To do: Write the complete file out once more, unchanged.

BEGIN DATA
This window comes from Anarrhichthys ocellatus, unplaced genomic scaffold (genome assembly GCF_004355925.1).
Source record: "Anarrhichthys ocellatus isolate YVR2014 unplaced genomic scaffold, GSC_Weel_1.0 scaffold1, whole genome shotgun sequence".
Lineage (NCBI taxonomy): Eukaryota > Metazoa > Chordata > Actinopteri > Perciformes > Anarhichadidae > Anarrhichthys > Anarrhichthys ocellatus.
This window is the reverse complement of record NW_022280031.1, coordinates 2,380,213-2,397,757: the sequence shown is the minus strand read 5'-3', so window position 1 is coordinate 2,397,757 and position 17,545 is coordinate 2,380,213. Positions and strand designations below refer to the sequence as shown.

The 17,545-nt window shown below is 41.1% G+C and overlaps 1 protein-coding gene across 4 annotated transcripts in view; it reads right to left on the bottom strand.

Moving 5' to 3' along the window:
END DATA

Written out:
This window comes from Anarrhichthys ocellatus, unplaced genomic scaffold (genome assembly GCF_004355925.1).
Source record: "Anarrhichthys ocellatus isolate YVR2014 unplaced genomic scaffold, GSC_Weel_1.0 scaffold1, whole genome shotgun sequence".
Lineage (NCBI taxonomy): Eukaryota > Metazoa > Chordata > Actinopteri > Perciformes > Anarhichadidae > Anarrhichthys > Anarrhichthys ocellatus.
This window is the reverse complement of record NW_022280031.1, coordinates 2,380,213-2,397,757: the sequence shown is the minus strand read 5'-3', so window position 1 is coordinate 2,397,757 and position 17,545 is coordinate 2,380,213. Positions and strand designations below refer to the sequence as shown.

The 17,545-nt window shown below is 41.1% G+C and overlaps 1 protein-coding gene across 4 annotated transcripts in view; it reads right to left on the bottom strand.

Moving 5' to 3' along the window: